#### Ohm’s Law:

George Simon Ohms was a German physicist invented this law which states that

voltage is directly proportional to current and proportionality constant used instead of proportional sign called  R(resistance)

Mathematical form is V=IR this is one of the most widely used formula in this course. An electronic component which cause opposition in flow of current is called resistor.It is represented by symbol “Ω”. We can also modify this formula as I=V/R -(1) or R=V/I -(2) we know that power is P=VI -(3) inserting eq.1 in eq.3 so we got P=V^2/R or P=I^2R from this thing we conclude that resistor is a passive element.In above we discuss resistance the reciprocal of resistance is conductance represented by symbol G.The unit of conductance is Siemens.

G=1/R                S=A/V

Example:Determine the power and current of circuit

in this figure we have given resistance R=2kΩ and voltage V=12V we know that I=V/R=12/2K=6mA

so P=VI=(12V)(6mA)=0.072W.

#### Kirchhoff’s Laws:

All circuits which we discussed above are single element circuit Ohm’s law define them but in Kirchhoff’s law the circuit contain more than one element.

we use the above figure to understand node,loop and branch while any electric element present in the circuit is called a branch e.g(battery,inductor,capacitor,resistor),the point where two branches meet together called a node it can also be defined as the ending point of two conductors made a node in the above figure dots represents nodes. A loop is a closed path in which a node is not repeated more than once in above circuit R1,V2,R4 and i1 represents a loop. In electrical engineering Kirchhoff’s laws are very important there are two laws

#### 1.Kirchhoff’s Current Law:

the sum of all currents entering a node and sum of all currents leaving a node are equal

Example:Find the unknown current

Node 1:

I1=61mA+22mA

Node 2:

I4=I1+I6

Node 3:

61mA+I5=I4+4mA

Node 4:

22mA+3mA=I5

Node 5:

I6+4mA=3mA

I6= -1mA, I5= 25mA, I1= 83mA

#### 2.Kirchhoff’s Voltage Law:

the algebraic sum of all voltages in a loop equal to zero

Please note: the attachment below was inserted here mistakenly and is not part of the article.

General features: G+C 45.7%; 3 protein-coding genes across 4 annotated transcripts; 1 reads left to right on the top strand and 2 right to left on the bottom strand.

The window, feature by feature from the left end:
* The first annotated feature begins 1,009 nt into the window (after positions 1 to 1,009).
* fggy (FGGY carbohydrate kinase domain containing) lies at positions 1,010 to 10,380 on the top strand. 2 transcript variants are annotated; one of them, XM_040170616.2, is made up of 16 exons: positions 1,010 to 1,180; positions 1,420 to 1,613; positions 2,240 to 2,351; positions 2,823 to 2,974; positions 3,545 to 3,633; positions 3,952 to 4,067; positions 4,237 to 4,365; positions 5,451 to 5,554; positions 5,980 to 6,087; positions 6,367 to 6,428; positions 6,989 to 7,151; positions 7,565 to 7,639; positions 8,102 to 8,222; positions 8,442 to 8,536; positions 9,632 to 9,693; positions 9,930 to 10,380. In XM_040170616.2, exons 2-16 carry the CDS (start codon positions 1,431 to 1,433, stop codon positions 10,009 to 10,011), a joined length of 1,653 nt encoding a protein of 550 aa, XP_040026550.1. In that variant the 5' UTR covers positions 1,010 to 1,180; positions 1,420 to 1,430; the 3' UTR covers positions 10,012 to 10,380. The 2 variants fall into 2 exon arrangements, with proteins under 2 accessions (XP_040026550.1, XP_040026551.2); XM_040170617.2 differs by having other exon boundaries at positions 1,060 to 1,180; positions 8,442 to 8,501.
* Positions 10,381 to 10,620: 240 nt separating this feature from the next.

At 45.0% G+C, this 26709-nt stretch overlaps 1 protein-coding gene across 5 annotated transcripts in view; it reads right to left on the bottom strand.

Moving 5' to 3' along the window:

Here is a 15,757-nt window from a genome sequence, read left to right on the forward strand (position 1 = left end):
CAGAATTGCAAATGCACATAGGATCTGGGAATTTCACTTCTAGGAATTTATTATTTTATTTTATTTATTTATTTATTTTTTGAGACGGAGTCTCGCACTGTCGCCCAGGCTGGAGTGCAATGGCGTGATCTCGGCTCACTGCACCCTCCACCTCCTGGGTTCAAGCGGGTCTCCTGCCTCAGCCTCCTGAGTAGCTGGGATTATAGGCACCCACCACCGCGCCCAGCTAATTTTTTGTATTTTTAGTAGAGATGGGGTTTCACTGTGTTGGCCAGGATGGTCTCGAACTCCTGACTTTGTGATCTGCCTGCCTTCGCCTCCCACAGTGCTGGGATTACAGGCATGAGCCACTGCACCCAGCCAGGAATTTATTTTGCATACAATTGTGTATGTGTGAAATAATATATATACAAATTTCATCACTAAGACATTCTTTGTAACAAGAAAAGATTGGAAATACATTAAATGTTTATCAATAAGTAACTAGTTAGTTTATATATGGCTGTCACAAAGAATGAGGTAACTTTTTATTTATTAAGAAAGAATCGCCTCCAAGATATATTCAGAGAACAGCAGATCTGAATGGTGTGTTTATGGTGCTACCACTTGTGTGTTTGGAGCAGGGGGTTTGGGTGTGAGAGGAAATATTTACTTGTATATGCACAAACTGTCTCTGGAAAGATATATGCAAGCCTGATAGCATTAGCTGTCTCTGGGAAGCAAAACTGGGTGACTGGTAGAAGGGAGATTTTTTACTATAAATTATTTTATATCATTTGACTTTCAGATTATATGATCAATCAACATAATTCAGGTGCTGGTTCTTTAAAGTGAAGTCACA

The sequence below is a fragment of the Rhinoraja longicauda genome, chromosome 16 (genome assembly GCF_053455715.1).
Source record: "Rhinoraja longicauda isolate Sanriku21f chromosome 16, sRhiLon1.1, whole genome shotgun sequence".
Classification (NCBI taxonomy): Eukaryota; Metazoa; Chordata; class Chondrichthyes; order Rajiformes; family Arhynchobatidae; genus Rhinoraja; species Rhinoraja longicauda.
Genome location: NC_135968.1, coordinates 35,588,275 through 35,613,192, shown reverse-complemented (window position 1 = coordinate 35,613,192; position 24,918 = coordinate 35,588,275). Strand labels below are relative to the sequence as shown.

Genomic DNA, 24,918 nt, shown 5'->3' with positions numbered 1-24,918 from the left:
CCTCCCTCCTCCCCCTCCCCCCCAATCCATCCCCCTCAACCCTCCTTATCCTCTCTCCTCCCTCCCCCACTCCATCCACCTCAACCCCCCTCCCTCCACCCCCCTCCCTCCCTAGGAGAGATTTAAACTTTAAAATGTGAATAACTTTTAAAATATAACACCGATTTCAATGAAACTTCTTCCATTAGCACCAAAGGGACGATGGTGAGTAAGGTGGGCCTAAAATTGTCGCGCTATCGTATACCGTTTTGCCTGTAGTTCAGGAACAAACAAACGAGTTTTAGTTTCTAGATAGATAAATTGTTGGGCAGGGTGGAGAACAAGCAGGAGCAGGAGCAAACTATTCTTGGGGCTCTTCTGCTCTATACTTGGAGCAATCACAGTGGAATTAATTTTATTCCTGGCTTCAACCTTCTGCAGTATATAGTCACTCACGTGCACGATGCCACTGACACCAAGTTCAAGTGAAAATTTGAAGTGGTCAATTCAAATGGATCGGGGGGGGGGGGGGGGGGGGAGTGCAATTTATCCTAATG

Example:Find unknown voltage Vr1=5V and Vr3=5v

-10+Vr1-10+Vr2-10+Vr3=0

Vr3=20V

#### Voltage Distribution Rule (VDR):

In a series circuit all electronic components are connected in single path next to each other. In a series circuit current remain same figure given above is a series circuit.

Series  circuit equation                                                         Rt=R1+R2+……Rn

the figure given above is a series circuit with a multiple source in which we have value of S1=5V but current is same for whole circuit so equation is                                         –v+5V+R2.i=0

to calculate i from this equation is                                    i=v – 5V / R2

This is a single source series circuit in which voltage across R1 and R2 is unknown first we write it’s KVL equation

-v+Vr1+Vr2=0

v=Vr1+Vr2       -(1)

v=I.R1+I.R2       -(2)

to calculate i we can simplify this equation            I= v / R1 + R2   -(3)

now applying Ohm’s law for R1                                      Vr1=I.R1

inserting value of I in above eq. so got                          Vr1=(v).R1/(R1+R2)  -(4)

same for R2                                                                         Vr2=R2.(v)/(R1+R2)  -(5)

inserting eq 4,5 in eq 1

v=R1.(v)/(R1+R2)+R2.(v)/(R1+R2)

#### Current Distribution Rule (CDR):

In parallel circuits electric components are connected side-by-side and they have same voltage across each component.Our houses electrical installations are also in parallel connections.Parallel equation is                    1/Rt=1/R1+1/R2+……1/Rn

Story “In series combination if one component stop working it will effect the whole circuit and current stops flowing but in parallel circuit if any element stops working this thing will not effect the other one’s and current keeps flowing”

This is a parallel circuit let assume that voltage V across R1 and R2 so it’s KCL eq. is

I=I1+I2      -(1)

I=V / R1 + V / R2     -(2)

I=V / (R1+R2)

I= V / Rt -(3)

so total resistance in parallel comb. is                   Rt= 1 / R1 + 1/R2

Rt= R1.R2 / R1 + R2   -(4)

applying eq.4 in ohm’s law V=I.Rt

V=(R1.R2) / (R1 + R2) . I

so I1 for the given figure is                                        I1=V/R1

I1= R2 / (R1+R2) . I

for I2 it is                                                                      I2=V/R2

I2= R1 / (R1+R2) . I

#### Series and parallel resistors combinations:

In this topic we have to find equivalent resistance let’s take an example

first we add 6k and 3k so our circuit will look like

so 18k and 9k are in parallel so simplify them

now it’s a simple series combination so there addition is 22kΩ.

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